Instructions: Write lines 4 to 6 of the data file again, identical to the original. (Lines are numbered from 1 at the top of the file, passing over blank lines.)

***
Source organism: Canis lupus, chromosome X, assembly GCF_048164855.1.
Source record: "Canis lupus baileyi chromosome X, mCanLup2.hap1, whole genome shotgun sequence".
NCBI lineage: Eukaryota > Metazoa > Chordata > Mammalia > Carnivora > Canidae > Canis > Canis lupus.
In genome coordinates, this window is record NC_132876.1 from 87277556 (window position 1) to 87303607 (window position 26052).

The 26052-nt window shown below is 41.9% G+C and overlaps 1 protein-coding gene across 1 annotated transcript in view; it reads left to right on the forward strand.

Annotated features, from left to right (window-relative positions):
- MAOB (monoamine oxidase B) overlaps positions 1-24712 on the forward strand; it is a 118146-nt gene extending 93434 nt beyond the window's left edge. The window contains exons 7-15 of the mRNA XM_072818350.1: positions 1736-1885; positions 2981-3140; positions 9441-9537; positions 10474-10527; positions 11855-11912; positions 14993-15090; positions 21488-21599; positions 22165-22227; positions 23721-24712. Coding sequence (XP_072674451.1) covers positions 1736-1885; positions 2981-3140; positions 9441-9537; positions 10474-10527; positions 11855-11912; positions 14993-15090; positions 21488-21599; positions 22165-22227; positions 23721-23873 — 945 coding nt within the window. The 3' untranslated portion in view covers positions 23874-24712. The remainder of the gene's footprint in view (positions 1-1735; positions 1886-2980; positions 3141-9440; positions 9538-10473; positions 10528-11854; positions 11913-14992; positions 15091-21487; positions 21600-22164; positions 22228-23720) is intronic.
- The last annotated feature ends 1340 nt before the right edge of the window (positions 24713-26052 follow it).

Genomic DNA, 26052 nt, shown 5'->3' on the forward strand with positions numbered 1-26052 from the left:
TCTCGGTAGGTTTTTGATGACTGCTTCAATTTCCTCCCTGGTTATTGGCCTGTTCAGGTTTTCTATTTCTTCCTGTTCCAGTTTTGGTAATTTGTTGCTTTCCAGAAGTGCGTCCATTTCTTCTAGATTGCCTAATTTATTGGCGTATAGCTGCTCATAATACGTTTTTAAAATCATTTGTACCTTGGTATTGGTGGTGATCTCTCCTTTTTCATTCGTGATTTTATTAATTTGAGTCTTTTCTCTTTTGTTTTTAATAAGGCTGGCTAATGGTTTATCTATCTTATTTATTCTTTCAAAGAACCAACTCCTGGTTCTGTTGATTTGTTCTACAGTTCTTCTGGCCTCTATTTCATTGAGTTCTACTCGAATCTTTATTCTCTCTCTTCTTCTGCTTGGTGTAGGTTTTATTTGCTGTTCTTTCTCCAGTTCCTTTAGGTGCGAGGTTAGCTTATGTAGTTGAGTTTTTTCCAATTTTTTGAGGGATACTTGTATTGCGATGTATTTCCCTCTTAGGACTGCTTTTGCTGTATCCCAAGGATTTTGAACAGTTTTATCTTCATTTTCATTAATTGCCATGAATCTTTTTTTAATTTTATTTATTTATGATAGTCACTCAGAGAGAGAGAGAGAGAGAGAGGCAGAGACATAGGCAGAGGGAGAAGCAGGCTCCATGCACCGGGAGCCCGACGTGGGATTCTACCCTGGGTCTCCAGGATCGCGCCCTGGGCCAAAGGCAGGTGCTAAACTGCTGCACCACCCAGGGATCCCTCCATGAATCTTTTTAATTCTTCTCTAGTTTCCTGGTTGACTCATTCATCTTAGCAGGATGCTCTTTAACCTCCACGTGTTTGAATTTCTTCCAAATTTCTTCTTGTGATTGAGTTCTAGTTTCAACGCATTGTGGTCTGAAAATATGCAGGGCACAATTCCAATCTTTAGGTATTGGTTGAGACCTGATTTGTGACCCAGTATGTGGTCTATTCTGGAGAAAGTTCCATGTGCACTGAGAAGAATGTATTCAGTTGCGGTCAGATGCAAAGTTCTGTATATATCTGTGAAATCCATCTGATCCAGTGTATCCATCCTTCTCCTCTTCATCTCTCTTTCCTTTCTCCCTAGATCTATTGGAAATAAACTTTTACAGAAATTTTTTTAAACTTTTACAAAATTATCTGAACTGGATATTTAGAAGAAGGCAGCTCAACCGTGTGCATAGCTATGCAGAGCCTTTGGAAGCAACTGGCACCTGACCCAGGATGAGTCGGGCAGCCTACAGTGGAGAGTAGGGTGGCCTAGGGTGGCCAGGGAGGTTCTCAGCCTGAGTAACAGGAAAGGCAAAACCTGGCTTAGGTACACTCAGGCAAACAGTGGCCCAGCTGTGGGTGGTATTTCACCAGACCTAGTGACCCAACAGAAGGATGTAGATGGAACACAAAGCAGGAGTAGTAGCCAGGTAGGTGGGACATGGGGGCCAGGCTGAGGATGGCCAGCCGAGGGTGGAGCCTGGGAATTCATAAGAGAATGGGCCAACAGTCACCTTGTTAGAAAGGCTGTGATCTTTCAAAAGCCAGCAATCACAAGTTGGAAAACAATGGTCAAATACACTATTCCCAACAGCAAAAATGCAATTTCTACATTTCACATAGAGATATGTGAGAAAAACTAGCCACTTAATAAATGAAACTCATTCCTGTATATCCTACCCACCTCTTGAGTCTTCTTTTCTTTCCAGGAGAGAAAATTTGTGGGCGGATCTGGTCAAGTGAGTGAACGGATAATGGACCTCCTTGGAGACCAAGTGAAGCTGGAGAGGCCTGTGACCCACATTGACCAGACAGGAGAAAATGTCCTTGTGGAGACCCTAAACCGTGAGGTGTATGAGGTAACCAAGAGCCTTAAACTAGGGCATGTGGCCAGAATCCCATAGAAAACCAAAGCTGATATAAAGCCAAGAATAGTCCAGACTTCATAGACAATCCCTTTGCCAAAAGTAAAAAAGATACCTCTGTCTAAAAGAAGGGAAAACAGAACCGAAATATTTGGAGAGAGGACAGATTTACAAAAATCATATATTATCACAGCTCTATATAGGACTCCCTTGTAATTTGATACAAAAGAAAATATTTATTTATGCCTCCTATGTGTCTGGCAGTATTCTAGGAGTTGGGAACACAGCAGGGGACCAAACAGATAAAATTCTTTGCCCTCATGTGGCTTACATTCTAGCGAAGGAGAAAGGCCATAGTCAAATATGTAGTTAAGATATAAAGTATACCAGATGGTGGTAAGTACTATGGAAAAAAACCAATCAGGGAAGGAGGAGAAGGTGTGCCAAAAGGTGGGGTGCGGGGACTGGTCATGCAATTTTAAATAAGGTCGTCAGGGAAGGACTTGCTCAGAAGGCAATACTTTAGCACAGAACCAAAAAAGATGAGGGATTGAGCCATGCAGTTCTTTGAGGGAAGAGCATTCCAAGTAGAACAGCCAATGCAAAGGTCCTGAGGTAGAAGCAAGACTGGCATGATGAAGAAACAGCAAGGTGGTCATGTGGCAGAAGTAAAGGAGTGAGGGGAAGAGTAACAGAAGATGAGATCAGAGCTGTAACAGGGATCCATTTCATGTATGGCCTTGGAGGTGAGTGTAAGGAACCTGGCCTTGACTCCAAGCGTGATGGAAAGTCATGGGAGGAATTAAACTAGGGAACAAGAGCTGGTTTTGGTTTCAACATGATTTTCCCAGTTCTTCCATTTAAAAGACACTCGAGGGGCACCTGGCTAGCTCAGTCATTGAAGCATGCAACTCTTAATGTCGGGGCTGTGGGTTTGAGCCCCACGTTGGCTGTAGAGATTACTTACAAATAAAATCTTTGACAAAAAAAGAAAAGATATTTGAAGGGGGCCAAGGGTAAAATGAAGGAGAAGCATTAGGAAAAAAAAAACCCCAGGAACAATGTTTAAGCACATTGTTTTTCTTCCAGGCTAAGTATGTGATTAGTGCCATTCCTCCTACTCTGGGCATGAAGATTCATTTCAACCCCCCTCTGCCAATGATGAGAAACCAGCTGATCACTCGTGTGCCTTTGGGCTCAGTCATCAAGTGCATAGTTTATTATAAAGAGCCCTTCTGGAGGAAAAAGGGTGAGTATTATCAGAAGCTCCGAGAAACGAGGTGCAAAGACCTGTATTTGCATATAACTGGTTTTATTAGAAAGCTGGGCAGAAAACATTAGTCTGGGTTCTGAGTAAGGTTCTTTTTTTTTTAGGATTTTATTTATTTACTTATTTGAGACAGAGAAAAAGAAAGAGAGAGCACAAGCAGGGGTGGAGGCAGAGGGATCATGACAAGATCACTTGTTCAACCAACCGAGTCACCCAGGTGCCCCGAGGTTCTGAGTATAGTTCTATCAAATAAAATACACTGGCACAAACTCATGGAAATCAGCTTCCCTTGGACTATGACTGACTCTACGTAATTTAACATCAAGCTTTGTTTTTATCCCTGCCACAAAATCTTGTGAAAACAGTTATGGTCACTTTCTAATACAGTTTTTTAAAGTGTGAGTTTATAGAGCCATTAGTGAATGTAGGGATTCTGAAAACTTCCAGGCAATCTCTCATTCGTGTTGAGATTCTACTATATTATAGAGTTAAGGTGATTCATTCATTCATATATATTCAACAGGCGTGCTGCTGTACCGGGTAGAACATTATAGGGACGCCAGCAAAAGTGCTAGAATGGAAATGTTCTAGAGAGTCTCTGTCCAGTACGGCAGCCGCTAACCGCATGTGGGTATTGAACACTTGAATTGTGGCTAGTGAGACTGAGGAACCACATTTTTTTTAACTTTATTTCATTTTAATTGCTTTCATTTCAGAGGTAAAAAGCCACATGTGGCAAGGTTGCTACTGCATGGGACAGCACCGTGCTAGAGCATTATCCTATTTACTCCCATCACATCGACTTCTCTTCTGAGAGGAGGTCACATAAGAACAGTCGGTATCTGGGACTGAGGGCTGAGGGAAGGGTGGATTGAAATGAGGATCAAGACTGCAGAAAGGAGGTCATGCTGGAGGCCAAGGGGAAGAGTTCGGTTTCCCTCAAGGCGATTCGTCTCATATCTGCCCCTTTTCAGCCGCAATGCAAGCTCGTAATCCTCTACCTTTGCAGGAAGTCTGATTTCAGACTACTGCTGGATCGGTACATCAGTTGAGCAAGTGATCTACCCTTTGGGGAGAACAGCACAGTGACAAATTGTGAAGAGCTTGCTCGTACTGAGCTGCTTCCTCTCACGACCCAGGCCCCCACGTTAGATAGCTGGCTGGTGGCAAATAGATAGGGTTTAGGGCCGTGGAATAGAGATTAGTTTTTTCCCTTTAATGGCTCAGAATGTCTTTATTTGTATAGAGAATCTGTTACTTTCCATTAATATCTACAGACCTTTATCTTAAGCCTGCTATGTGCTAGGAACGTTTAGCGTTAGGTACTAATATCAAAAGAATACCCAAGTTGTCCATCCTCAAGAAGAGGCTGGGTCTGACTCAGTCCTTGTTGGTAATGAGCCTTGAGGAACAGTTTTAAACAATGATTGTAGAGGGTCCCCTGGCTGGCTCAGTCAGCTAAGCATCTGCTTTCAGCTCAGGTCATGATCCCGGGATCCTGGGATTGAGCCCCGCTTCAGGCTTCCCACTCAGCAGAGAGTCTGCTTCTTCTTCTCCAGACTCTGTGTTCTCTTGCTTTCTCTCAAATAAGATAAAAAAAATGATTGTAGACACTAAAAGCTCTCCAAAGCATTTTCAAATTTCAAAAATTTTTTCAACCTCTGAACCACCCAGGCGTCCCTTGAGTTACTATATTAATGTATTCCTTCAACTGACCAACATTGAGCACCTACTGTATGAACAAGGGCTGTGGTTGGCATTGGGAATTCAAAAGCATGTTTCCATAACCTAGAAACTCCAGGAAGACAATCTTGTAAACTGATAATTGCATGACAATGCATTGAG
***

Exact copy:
In genome coordinates, this window is record NC_132876.1 from 87277556 (window position 1) to 87303607 (window position 26052).

The 26052-nt window shown below is 41.9% G+C and overlaps 1 protein-coding gene across 1 annotated transcript in view; it reads left to right on the forward strand.

Annotated features, from left to right (window-relative positions):